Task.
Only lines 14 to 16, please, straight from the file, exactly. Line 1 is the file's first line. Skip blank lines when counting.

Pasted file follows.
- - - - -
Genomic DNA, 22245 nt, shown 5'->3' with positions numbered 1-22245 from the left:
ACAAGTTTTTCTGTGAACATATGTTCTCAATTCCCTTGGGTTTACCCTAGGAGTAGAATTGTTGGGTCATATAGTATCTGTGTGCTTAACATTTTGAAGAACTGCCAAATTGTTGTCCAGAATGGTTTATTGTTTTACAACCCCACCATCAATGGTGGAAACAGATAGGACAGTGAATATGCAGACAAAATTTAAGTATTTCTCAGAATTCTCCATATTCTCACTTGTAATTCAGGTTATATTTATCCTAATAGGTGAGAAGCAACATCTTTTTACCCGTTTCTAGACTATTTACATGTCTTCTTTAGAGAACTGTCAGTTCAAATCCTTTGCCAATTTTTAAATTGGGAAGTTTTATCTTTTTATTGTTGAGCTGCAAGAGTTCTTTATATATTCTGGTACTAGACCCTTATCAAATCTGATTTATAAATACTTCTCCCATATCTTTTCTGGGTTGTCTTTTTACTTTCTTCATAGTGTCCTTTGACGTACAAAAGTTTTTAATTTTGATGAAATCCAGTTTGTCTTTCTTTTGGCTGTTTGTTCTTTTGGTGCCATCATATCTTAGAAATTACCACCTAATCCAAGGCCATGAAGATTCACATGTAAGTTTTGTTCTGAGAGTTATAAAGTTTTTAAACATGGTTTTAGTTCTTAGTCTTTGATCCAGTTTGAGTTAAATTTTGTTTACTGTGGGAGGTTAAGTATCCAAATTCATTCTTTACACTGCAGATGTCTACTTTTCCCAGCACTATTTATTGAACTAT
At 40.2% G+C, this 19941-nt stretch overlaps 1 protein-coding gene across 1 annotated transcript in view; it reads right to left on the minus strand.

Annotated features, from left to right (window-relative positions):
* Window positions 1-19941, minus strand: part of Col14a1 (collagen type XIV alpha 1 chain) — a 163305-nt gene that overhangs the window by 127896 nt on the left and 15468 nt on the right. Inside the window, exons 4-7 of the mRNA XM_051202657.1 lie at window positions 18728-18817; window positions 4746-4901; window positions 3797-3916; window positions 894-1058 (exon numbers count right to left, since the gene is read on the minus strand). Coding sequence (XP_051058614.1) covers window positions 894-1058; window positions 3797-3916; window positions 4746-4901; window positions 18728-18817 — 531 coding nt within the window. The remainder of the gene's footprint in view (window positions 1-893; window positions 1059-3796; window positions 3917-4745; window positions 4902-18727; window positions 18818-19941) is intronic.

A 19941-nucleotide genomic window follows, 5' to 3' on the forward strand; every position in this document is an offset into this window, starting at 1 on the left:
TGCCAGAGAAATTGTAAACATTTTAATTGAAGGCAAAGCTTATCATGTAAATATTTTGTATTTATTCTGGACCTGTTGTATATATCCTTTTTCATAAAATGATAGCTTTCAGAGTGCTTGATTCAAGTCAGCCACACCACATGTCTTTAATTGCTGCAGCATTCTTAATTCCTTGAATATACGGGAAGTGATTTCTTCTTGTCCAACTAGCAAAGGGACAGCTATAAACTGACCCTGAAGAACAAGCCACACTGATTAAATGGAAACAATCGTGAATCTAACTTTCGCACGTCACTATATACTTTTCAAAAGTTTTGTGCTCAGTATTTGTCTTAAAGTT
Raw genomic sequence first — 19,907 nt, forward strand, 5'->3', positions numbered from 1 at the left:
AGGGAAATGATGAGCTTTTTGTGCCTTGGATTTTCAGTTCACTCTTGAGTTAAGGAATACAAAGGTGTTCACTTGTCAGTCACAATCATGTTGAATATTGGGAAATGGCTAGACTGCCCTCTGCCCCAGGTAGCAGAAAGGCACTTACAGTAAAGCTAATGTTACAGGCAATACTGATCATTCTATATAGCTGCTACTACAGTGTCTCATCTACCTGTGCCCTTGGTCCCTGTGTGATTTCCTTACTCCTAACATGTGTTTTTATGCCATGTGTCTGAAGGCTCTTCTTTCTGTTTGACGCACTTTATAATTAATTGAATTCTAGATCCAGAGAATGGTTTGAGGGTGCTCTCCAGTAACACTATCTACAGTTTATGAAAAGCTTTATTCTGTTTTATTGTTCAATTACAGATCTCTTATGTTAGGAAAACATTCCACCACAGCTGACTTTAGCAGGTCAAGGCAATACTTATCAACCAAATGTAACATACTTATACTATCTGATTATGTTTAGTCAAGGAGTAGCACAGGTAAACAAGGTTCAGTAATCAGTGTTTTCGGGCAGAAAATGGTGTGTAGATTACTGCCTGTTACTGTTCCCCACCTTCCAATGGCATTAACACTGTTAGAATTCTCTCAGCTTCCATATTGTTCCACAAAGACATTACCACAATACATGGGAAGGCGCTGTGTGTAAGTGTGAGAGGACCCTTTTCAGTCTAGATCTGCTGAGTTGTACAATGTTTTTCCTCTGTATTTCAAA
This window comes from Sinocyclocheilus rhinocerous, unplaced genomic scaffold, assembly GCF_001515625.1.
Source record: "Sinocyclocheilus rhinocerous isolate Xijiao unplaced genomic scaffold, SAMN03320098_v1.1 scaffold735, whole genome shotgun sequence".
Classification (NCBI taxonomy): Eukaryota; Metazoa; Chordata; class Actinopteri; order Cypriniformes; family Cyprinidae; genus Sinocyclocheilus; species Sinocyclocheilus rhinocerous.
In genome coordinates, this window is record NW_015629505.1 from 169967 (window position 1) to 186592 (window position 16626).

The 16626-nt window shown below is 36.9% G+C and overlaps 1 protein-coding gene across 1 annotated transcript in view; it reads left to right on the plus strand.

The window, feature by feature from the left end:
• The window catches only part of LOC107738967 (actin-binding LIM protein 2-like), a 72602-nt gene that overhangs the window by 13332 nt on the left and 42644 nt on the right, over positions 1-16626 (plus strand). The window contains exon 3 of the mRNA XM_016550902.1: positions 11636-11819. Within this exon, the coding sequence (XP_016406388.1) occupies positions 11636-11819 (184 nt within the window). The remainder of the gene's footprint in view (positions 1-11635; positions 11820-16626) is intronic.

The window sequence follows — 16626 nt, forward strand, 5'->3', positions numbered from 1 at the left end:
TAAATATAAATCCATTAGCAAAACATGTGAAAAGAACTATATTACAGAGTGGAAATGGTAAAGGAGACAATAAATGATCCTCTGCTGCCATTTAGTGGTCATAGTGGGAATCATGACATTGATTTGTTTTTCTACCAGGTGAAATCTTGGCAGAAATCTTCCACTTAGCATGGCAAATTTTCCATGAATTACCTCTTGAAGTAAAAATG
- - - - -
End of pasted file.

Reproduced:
The 16626-nt window shown below is 36.9% G+C and overlaps 1 protein-coding gene across 1 annotated transcript in view; it reads left to right on the plus strand.

The window, feature by feature from the left end:
• The window catches only part of LOC107738967 (actin-binding LIM protein 2-like), a 72602-nt gene that overhangs the window by 13332 nt on the left and 42644 nt on the right, over positions 1-16626 (plus strand). The window contains exon 3 of the mRNA XM_016550902.1: positions 11636-11819. Within this exon, the coding sequence (XP_016406388.1) occupies positions 11636-11819 (184 nt within the window). The remainder of the gene's footprint in view (positions 1-11635; positions 11820-16626) is intronic.